Adams 1987 remains the gold standard of monographs in English on Ockham’s philosophy and much of his theology. This monograph is a dense but detailed discussion that is more suited for experts and advanced undergraduates, whereas Biard 1997, Maurer 1999, and Keele 2010 are clear and accessible introductions. All three are well suited for introducing Ockham’s philosophy to undergraduates and non-experts. Spade and Panaccio 2019 is a lucid, up-to-date survey, covering all of Ockham’s thought in a clear and concise fashion. The controversial Alféri 1989 and even-handed Ghisalberti 1996 remain interesting and influential introductions to Ockham in Europe.

  • Adams, Marilyn McCord. William Ockham. 2 vols. Notre Dame, IN: University of Notre Dame Press, 1987.

    An exhaustive and exacting analysis of Ockham’s philosophy, with particular strengths in metaphysics, cognition, natural philosophy, and theology. The foundations of his ethics are discussed in the context of his theology, but his political philosophy is not mentioned. Significant attention is paid to Ockham’s contemporary interlocutors.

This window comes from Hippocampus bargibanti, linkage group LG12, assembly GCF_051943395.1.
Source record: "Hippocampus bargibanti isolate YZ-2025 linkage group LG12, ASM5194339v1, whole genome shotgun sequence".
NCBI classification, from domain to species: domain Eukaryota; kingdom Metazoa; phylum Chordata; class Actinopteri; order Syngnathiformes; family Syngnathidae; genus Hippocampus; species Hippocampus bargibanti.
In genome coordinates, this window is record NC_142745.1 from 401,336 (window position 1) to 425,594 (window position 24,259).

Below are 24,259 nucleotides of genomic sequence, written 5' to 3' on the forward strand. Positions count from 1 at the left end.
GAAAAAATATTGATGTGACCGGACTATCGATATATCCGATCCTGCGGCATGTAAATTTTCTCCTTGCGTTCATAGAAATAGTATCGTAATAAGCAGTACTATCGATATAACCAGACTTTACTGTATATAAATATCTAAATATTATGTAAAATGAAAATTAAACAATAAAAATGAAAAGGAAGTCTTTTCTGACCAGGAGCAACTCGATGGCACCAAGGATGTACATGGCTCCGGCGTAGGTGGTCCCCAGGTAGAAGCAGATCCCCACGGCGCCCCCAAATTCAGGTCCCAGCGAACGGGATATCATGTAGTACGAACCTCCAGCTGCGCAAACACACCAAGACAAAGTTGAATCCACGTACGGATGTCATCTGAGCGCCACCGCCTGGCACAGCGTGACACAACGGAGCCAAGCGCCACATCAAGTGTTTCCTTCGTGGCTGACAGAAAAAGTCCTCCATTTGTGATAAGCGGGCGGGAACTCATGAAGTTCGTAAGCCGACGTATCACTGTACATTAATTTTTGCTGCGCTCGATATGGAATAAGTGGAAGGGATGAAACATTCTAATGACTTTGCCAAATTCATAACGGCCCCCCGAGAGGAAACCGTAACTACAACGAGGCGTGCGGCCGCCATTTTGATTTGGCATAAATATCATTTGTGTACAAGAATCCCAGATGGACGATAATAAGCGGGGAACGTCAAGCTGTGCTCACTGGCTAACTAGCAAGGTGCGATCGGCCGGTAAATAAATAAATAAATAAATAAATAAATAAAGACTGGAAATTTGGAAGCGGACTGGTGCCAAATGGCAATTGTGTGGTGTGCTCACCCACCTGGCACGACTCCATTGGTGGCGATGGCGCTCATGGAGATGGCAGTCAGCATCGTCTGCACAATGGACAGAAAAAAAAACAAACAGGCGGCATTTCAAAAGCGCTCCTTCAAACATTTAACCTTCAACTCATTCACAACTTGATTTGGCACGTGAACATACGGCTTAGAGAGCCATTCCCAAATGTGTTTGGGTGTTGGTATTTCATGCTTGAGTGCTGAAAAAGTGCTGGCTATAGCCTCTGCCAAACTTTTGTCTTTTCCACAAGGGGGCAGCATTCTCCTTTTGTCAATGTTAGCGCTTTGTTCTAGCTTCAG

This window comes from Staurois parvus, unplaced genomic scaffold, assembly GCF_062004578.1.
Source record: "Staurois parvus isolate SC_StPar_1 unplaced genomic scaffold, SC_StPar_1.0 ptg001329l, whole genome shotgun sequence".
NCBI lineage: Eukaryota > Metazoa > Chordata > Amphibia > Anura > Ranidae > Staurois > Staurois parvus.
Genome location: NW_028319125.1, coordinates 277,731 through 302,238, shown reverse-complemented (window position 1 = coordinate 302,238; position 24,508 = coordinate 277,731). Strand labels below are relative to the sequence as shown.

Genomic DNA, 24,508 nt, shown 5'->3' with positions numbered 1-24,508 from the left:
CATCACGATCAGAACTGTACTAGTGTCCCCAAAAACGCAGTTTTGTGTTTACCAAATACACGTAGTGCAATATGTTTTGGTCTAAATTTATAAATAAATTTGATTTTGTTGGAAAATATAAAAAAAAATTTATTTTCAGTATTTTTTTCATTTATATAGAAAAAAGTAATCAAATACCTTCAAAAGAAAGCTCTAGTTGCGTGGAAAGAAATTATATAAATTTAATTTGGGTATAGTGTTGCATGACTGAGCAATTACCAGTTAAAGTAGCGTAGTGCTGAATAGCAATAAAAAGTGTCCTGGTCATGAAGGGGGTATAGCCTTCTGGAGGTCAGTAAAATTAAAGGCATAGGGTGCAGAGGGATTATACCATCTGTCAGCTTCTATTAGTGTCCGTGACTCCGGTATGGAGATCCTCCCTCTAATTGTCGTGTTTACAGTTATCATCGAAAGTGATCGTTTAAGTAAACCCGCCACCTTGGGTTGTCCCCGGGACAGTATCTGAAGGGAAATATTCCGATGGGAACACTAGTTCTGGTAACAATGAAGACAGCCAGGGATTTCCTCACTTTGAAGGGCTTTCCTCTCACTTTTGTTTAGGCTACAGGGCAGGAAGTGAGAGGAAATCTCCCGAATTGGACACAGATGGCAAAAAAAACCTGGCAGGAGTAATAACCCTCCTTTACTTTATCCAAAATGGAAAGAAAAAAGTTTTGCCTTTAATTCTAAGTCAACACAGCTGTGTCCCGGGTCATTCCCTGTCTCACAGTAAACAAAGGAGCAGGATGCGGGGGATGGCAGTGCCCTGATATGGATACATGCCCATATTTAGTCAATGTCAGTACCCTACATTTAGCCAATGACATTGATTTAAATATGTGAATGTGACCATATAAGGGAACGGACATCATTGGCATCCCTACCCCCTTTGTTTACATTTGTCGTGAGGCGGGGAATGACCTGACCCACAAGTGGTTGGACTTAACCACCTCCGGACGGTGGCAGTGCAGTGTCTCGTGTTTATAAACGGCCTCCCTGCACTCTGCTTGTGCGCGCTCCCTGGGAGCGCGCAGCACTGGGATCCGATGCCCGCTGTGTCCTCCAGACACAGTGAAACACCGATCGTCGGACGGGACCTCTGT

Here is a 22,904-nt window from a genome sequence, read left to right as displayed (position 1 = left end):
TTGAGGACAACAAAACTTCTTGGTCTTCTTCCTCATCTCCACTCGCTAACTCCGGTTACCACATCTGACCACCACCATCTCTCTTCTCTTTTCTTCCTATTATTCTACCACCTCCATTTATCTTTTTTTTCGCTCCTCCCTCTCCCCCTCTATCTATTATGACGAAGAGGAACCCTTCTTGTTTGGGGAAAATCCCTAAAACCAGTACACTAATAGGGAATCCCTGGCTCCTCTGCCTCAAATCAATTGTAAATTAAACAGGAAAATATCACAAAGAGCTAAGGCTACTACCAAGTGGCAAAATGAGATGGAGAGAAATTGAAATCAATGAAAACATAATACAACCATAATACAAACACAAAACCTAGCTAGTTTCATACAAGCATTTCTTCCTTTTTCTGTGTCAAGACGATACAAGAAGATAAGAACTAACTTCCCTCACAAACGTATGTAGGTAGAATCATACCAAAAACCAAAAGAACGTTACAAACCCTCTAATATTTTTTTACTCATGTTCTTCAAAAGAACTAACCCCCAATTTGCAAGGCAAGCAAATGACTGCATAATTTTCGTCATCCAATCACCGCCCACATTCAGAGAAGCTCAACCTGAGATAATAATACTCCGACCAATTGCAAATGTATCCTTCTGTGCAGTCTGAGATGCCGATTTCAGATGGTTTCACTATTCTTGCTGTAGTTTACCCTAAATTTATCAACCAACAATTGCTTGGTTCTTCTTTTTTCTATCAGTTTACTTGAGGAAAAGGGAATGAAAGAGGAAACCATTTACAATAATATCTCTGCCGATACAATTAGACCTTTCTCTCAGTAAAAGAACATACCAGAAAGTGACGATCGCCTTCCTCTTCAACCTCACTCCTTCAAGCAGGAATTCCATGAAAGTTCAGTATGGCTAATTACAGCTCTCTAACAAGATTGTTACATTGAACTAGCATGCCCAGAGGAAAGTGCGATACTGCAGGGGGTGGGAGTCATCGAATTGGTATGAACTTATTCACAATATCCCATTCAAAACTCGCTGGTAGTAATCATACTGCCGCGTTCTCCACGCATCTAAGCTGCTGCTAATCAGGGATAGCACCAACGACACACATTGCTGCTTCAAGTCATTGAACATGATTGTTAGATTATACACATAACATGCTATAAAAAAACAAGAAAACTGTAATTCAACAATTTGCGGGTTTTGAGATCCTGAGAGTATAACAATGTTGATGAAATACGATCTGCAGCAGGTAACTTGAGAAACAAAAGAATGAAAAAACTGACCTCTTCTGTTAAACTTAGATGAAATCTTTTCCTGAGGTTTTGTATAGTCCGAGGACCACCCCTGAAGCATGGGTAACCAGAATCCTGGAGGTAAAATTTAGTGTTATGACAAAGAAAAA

• Alféri, Pierre. Guillaume d’Ockham: Le singulier. Paris: Les Éditions de Minuit, 1989.

    An extensive monograph that aims to present a systematic account of Ockham’s thinking on ontology, experience, and language. It takes the individual as Ockham’s basic point of departure and the irreducible nucleus of his entire philosophical project.

  • Biard, Joël. Guillaume d’Ockham, Logique et Philosophie. Paris: Presses universitaires de France, 1997.

    DOI: 10.3917/puf.biard.1997.01

    A brief introduction to Ockham’s logic, especially semantics, cognition, and epistemology, in French. Ideal for undergraduates and non-experts.

  • Ghisalberti, Alessandro. Guglielmo di Ockham. Milan: Vita e Pensiero, Pubblicazioni de’ll Università del Sacro Cuore, 1996.

    Originally published in 1972, this Italian introduction to Ockham’s thought covers the full breadth of his thought, from logic, to “rational theology,” to political philosophy, and includes an opening chapter on his life and works. This monograph predates much of the critical edition (Ockham 1967–1988, cited under Editions).

  • Keele, Rondo. Ockham Explained: From Razor to Rebellion. Chicago: Open Court, 2010.

    A short and clear introduction to Ockham’s thought, with some attention to his biography and an interest in placing him in dialogue with contemporary analytic philosophy.

  • Maurer, Armand. The Philosophy of William of Ockham in the Light of Its Principles. Toronto: Pontifical Institute of Mediaeval Studies, 1999.

    A comprehensive and accessible survey of Ockham’s philosophical and theological writings. Better suited for non-experts than Adams 1987.

  • Spade, Paul Vincent, and Claude Panaccio. “William of Ockham.” In The Stanford Encyclopedia of Philosophy. Edited by Edward N. Zalta. Stanford, CA: Stanford University, 2019.

    A current overview of the major themes in Ockham’s thought.